After sewing some Vogue and Indie patterns with included seam allowances it was such a relief to work with marked seamlines once again! To quote Claire Shaeffer: 'The cutting and marking process is very different from that of home sewing. The couture method of construction is to match the seamlines, not the cut edges; therefore, seam allowances can be any width and are often trimmed after the garment sections are stitched together." (source: The Couture Cardigan Jacket). What??! In my neighbourhood that's the definition of regular home sewing! Who would have thought that even the first Barbie coats and aprons I produced during my childhood sewing experiments, as ugly as they looked, were made using couture methods!
Over the years about 80% of my sewing projects started with thread tracing. And when I don't, I feel guilty for cutting corners. Goody two-shoes? Who knows, but it's really working for me. The markings are accurate, visible on both sides of the fabric, and unlike chalk markings, they do not disappear unless I want them to. Specially when it comes to putting in sleeves I really like the guidance of properly marked seamlines. Also, back in the glorious days of fewer fitting issues, using ample seam allowances near critical spots enabled fitting on the go, as opposed to making toiles. But I digress.
Speaking of ample seam allowances! I used 7 cm at the seamlines and about 10-12 cm at the hems. And I needed it, because that bouclé is fraying like mad.
After marking all seams and grainlines the next step was quilting lining and fabric together. Oi! How? Where? After comparing all instructions I could find in books and on the internet I started with a test run to determine the right stitch length and tension. I also had to pick a colour for the thread. Since the lining had all colours of the rainbow in an ever changing pattern there was no way I could find a colour that would match each and every flower on it. It was just as arbitrary to choose pink as it was to choose blue on the bobbin. Blue felt safer, in case the bobbin thread incidentally showed on the right side. The fashion fabric consists of threads going from white to dark navy and at least five shades of blue in between. Laying out several spools of blue thread on the bouclé showed how the middle tone almost disappeared, as could be expected.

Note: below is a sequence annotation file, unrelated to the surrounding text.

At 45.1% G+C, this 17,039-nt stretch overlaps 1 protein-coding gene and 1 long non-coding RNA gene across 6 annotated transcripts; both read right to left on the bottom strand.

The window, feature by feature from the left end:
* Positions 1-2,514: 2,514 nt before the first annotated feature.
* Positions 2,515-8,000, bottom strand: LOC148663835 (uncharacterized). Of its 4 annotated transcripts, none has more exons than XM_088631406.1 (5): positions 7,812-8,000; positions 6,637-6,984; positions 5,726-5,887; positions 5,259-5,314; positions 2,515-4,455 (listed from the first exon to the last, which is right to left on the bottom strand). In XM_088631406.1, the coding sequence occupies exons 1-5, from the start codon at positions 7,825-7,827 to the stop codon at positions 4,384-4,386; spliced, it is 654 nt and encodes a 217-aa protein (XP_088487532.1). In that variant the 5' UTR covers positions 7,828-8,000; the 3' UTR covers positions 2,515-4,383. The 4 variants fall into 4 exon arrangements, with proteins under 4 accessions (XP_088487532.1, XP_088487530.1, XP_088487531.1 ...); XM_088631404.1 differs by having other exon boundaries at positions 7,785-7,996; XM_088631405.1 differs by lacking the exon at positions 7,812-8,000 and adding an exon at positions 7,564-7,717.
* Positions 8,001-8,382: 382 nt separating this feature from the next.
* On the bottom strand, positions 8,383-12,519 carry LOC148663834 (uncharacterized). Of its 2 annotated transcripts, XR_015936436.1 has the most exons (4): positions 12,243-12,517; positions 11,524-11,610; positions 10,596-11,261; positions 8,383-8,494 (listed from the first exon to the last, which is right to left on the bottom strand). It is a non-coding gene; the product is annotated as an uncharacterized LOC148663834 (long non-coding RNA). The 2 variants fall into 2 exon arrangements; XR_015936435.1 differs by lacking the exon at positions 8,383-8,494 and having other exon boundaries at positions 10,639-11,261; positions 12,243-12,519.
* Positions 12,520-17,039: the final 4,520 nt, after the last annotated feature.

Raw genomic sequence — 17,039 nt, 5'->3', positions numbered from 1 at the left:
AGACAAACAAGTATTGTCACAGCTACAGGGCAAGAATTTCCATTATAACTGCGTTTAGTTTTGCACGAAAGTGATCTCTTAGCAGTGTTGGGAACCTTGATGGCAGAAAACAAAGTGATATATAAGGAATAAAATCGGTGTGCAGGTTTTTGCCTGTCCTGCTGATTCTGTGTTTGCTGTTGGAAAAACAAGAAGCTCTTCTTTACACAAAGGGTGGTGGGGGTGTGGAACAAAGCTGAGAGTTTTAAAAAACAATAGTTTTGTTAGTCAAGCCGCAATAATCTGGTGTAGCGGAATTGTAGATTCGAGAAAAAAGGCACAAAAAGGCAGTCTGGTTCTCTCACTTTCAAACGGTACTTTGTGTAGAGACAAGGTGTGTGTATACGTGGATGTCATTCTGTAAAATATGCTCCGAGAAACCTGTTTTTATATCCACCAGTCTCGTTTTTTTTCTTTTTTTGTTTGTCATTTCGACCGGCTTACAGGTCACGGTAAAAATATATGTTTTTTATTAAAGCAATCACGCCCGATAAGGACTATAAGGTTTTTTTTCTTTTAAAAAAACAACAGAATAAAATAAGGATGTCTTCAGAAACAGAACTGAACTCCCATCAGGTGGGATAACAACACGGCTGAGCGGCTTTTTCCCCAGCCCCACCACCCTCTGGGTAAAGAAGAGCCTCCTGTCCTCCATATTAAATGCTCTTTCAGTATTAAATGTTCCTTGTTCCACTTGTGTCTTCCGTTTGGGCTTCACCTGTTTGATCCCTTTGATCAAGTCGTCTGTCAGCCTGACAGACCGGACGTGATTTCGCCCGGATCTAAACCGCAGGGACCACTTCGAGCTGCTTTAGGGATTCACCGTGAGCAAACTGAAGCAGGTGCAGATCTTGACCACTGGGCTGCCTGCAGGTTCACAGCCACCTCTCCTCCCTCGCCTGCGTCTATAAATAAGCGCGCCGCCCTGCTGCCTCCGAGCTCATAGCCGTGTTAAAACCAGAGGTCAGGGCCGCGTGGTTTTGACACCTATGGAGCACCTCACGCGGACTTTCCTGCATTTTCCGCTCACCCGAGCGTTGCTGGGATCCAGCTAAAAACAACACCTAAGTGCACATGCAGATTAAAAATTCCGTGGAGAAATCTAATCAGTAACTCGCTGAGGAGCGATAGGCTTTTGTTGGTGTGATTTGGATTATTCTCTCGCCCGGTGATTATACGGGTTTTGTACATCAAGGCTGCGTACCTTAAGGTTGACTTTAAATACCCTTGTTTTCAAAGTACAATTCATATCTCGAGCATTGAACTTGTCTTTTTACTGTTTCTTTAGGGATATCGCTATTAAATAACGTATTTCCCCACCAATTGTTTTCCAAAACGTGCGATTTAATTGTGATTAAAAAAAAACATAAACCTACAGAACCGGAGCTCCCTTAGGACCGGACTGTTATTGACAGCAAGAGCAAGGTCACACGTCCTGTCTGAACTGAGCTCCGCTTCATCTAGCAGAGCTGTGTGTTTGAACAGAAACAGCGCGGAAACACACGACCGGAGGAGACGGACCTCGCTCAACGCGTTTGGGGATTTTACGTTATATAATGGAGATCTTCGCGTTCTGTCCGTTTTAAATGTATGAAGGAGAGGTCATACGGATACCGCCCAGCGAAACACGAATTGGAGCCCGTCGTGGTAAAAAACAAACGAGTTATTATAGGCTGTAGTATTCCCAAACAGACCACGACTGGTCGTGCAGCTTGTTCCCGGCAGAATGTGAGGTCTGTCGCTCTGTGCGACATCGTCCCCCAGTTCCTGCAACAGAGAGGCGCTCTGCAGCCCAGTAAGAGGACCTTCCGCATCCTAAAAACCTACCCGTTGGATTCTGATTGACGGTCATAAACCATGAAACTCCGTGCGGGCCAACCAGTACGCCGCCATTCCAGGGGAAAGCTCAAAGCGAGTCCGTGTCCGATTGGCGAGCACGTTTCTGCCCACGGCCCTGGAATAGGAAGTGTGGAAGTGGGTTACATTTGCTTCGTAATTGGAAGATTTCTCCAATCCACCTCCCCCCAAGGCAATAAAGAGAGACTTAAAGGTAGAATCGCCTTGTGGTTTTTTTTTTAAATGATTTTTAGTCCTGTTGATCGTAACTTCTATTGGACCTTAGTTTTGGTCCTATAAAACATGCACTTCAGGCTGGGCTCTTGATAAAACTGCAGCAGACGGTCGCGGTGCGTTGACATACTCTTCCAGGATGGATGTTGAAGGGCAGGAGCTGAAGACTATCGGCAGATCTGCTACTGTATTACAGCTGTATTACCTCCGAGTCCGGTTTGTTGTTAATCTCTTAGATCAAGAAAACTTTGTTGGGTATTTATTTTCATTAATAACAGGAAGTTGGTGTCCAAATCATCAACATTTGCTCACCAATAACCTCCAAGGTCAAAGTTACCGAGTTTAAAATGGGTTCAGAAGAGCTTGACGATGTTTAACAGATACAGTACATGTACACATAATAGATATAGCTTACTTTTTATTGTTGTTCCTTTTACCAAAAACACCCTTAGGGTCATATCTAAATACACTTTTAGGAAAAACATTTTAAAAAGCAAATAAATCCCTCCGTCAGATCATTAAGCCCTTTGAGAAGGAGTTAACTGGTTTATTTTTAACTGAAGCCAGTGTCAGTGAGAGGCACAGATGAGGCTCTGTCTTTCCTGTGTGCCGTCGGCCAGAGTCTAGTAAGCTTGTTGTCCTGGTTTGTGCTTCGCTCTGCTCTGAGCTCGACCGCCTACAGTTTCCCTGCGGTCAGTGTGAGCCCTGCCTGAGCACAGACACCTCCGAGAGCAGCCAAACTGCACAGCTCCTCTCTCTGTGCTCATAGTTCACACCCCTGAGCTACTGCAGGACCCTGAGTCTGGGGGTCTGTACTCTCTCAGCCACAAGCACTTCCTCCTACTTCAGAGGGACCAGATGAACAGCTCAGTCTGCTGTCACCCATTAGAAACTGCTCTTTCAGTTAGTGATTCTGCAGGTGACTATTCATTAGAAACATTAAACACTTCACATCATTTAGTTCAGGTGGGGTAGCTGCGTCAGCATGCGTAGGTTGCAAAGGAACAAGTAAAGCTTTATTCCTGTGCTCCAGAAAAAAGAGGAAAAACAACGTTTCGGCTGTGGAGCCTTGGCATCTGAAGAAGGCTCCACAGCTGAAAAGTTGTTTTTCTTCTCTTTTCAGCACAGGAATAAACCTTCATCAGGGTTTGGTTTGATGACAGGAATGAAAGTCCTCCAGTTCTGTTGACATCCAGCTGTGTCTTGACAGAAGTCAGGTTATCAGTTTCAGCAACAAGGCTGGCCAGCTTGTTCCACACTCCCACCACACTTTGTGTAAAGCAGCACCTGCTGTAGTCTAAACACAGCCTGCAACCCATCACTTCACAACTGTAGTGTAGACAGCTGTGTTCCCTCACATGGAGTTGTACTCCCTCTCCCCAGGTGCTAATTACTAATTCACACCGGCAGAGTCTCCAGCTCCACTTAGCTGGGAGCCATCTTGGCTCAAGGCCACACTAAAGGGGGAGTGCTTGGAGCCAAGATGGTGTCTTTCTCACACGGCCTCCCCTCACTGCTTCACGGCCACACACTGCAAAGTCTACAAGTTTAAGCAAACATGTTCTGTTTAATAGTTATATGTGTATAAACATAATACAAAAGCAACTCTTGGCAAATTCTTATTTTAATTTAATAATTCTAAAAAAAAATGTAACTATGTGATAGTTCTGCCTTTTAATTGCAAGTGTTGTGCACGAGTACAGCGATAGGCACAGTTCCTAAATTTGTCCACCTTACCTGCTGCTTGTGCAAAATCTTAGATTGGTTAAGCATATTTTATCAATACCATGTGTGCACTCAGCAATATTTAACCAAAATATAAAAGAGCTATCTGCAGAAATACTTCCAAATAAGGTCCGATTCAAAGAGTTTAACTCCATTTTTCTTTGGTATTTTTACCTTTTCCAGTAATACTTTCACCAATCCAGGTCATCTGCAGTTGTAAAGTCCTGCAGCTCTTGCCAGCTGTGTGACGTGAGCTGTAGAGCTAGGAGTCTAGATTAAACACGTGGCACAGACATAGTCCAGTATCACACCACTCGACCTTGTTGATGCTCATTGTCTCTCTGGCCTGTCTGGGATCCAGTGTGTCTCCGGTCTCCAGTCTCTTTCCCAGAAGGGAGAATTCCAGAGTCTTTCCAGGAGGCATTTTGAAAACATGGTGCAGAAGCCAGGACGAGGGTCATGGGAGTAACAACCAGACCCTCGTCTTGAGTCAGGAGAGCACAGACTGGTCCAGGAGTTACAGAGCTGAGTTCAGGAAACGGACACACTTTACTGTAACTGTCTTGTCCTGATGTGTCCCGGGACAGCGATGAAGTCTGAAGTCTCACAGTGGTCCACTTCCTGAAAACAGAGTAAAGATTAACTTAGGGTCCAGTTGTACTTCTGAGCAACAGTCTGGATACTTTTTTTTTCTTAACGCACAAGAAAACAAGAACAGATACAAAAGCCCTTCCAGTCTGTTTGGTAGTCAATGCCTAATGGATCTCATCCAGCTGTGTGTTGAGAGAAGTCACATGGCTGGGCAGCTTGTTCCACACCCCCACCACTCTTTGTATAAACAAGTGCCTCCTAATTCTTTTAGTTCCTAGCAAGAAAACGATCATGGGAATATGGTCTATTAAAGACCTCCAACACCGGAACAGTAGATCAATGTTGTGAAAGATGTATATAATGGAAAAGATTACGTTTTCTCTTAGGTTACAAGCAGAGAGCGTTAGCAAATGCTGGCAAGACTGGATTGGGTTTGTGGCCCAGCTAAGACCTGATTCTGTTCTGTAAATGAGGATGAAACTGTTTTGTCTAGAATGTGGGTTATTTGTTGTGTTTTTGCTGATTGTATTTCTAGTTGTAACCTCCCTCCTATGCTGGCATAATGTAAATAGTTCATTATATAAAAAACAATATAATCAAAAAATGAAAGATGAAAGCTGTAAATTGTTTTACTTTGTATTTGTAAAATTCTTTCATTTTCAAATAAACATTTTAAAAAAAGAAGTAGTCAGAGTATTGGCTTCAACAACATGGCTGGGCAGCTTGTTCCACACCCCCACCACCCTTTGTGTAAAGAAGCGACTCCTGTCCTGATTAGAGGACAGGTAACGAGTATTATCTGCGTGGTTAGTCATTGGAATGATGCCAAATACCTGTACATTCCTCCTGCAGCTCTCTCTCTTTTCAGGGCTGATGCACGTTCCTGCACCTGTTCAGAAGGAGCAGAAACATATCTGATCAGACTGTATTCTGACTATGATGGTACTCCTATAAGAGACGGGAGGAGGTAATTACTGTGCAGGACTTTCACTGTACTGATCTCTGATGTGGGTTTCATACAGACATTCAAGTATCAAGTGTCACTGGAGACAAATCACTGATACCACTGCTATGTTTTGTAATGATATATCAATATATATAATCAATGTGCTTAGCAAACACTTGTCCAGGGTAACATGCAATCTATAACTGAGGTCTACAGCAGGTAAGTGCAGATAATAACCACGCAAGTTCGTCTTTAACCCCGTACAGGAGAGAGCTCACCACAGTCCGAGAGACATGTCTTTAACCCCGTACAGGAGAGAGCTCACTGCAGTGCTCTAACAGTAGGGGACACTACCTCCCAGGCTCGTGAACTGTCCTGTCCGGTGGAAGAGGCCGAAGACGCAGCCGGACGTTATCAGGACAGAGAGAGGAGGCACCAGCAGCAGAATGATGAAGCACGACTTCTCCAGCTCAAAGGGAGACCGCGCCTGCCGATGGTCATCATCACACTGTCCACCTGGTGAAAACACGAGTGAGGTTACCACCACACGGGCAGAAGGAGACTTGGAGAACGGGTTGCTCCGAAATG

After fiddling around I settled for stitch length 4.5 and tension 7. (The test row on the right)
Since the order of construction of a cardigan jacket is very different from a tailored jacket the quilting rows have to be placed very carefully. The quilting rows are all parallel to the grainline but they stop 3-5 cm from all seams and hemlines. You need that space later to turn under seam allowances and hems. I used a quilt ruler to determine where the first and last quilting row would be and then decided on the spacing of the rows in between.
This is the first panel. I'm happy to report the execution standard improved after a little more practice on the next panels. Also, this was before pressing and with long thread tails still showing at the beginning and end of each row.
Ahh, those tails! A gazillion of them, all waiting to be pulled between layers where they end up in a double or triple knot. Here's another reason why you should not work on a French jacket with any time schedule whatsoever on your mind. Because, seriously, how long can it take to tie those knots? Forever, when you're in a hurry. Not nearly long enough when you're mindfully working your way through these tiny knots on a sunny autumn day.